Sen. Graham takes on Rep. Goode.

Sen. Lindsay Graham (R-SC) smacked down Virgil Goode on Stephanopoulos’ show this morning. That makes him the first Republican congressional representative to speak out against (or for) Goode. Well done, Sen. Graham. Who’s up next?

Published by Waldo Jaquith

Waldo Jaquith (JAKE-with) is an open government technologist who lives near Char­lottes­­ville, VA, USA. more »

9 replies on “Sen. Graham takes on Rep. Goode.”

  1. unfortunately Graham giveth and Graham taketh away. His unwillingness to talk with either Syria or Iran makes it that much more likely that more Americans – and Brits and Iraqis – will die because of the pigheadedness of this administration.

  2. The above more or less illustrates why most Americans do not trust the Left on foreign policy.

    “Lord, if only I could have talked with Hitler, all this might have been avoided.”
    — Idaho Senator William Borah, upon hearing of the Nazi invasion of Poland.

  3. The above more or less illustrates why most Americans do not trust the Left on foreign policy.

    Except that there’s nothing “left” about Lindsay Graham. He’s a conservative Republican Senator from South Carolina.

  4. Judge Smails,

    Sorry, second reading leads me to believe that you were referring to teacherken’s comment, rather than those of Senator Graham. (Perhaps I should do second readings before commenting.)

  5. Yes, Judge, the Bush doctrine is that diplomacy should only be a last resort, after all military options have been exhausted. We must not deviate from it. Bush must talk only with people who agree with him, whether they be other countries, members of Congress, advisers, or American voters.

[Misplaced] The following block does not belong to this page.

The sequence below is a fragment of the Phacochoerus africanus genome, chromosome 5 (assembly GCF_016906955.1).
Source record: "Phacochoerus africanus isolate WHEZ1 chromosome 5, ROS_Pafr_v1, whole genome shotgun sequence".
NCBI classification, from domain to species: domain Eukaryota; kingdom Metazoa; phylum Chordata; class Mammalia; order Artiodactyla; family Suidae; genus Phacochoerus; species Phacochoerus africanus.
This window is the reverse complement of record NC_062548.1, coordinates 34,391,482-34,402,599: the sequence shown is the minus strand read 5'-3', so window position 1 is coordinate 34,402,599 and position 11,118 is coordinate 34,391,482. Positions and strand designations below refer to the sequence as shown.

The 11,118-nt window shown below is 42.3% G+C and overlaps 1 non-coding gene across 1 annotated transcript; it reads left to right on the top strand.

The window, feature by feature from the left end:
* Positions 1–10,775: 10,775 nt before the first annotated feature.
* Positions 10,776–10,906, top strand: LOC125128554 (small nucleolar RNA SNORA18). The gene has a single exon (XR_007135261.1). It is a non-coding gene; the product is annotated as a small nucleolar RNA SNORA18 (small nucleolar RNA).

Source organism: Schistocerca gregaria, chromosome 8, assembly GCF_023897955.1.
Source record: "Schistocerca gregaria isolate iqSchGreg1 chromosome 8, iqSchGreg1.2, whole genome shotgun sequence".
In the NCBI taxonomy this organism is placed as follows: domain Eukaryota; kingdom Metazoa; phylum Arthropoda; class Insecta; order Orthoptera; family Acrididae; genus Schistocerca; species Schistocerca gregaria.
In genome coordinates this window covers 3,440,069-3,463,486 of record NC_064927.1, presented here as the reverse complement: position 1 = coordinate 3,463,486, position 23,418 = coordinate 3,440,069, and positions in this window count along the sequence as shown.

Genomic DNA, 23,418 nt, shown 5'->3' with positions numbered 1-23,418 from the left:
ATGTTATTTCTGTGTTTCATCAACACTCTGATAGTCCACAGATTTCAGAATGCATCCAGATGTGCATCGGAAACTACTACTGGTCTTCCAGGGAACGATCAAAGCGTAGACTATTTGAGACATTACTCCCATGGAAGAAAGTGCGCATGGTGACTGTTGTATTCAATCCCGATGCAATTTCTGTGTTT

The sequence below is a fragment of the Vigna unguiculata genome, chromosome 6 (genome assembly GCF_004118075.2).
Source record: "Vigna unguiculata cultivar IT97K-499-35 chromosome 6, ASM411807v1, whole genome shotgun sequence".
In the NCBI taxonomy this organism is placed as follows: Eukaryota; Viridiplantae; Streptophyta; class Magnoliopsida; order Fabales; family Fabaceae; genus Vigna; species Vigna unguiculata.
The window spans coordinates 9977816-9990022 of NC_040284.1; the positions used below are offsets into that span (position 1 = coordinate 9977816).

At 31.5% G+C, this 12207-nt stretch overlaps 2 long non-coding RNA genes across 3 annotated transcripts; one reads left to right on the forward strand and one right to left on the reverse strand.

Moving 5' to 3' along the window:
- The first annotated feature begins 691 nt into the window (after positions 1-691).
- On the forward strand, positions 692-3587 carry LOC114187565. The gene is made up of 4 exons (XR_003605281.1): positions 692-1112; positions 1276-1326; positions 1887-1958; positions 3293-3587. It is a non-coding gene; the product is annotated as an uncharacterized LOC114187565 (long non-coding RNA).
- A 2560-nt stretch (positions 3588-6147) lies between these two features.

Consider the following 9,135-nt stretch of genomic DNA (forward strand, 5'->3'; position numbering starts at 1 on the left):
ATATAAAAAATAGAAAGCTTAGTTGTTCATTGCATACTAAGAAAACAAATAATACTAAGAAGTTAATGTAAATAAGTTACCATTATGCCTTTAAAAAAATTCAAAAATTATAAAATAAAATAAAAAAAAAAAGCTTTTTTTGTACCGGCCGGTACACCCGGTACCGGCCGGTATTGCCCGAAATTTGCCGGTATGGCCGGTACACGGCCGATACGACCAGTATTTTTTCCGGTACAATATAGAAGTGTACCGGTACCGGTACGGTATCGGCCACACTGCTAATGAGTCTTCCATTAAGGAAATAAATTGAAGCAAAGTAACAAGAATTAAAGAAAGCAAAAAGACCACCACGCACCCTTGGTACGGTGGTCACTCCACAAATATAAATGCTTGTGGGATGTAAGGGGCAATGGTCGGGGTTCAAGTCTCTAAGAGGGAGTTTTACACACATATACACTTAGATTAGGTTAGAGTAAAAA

(Note, by the way, that Ahmadinejad has nothing to do with Iranian foreign policy.)

  6. gee Judge Smails, Americans so distrust the Left (by which I presume you mean the Democrats) that they just voted to give them control of Congress, with one of the key issues being their lack of trust of the administration’s foreign policy, as exemplified by the administration’s total botch of Iraq, and is now clear with the rearising of the Taliban, of Afghanistan.

    We do not have enough troops to impose our will. we will always need the cooperation of others. Funny isn’t it that many on “the Right” willingly cooperated and talked with and even financially supported rulers who were brutal like Pinochet, oh, and when it was convenient one Saddam Hussein (that was Donald Rumsfeld, not a “leftist” who shook his hand in the 1980’s, and it was Dick Cheney’s Halliburton doing business with Saddam through a European subsidiary to get around the US ban on such buiness), but are unwilling to explore how a combination of talk and the possibility of force might get greater cooperation from regimes that could do a great to either stabilize or destabilize the region?

    Tell you what – if you so strongly believe it is wrong to talk, since absence of talk could mean an expansion of millitary conflict, meaning more Americans might die, why don’t you prove how much you support this policy by enlisting, or like Dick Cheney do you simply have other priorities, as he did for his 5 deferments during Vietnam?

    Sorry Waldo, but since the gentlemen seems to think it appropriate to brush broadly without knowing about whom he is talking (and perhaps not what he is talking) I feel entitle to offer him a little of his own reasoning.

  7. Sorry if I don’t see how diplomacy’s going to get us anywhere with the mad mullahs or Boy Assad. We might as well try to make a deal with Lil’ Kim, oh wait, Clinton did make a deal with N. Korea. How’d that work out for us?

  8. We should be talking to Turkey and Saudi Arabia, not Syria and Iran. The aforementioned countries have more to lose from a ruined Iraq, and are more likely to work with us than the other two.

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